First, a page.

Nowadays, many of those who, in their youth, have had negative experience in business and were unable to achieve certain success are afraid to take risks and try to retain the existing status quo. And today’s young people (those no older than 34) are less inclined to play fast and loose than the previous generation for they are more pragmatic in their attitude towards life.

For instance, if during the initial years of the independence, people could drop everything and move to Almaty from a faraway aul, nowadays, nothing like that exists on a massive scale. The new migrant model means finding some kind of «symbolic capital» in the form of network connections: people find acquaintances in the cities, assess the new reality, lay the groundwork and only then make a carefully weighted decision. People make a lodgement in the social niches that they are occupying already.

And when we ask «To which social group do you belong»?, the percentage of those who say they belong to a place (I am a resident of such-and-such city, village e t.c.) is rather high. Next we have the group of professionals. The third position belongs to the social group (I am a person with such-and-such income). Even ethnic characteristics have become less important than they used to be say five-ten years ago.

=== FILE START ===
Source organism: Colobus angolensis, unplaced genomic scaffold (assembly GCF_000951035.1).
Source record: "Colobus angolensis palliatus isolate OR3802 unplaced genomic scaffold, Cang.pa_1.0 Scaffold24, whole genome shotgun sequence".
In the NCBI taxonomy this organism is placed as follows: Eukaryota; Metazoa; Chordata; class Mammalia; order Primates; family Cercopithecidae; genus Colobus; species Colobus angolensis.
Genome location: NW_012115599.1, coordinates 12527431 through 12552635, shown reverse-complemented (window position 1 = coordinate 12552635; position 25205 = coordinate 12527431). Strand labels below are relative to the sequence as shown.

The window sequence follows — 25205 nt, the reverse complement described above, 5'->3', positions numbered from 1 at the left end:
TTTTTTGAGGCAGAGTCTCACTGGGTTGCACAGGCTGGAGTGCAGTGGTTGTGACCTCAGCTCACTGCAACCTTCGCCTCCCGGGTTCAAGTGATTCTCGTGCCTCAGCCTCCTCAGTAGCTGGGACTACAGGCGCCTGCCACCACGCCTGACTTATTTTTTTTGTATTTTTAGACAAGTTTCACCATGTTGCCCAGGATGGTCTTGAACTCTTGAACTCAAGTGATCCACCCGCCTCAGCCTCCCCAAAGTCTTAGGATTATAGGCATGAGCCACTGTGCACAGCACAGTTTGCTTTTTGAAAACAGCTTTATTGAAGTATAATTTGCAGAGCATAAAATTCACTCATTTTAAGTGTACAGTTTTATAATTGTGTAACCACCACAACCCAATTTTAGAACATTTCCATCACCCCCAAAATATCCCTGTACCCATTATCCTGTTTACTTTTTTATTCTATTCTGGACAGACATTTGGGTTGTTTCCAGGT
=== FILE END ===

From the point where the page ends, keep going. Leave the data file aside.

I believe that, objectively, the identification and integration processes within the society are working towards completion and have acquired direction. Thus, soon we will see a social structure that corresponds to the internal fabric of the society.


We have also asked Gulmira Ileuova about the Kazakhs’ attitude towards the Covid-19 vaccination.

— Gulmira Tokshalykovna, judging by the sentiment expressed on social networks, most Kazakhs, despite the state propaganda efforts, get immunised only under threat of being fired. Why?

— If we hadn’t lived in the Soviet Union with its system of preventive medicine, screenings and health check-ups, we would get immunised upon the state’s whistle, we would have nothing to compare the situation with and wouldn’t ask any uneasy questions.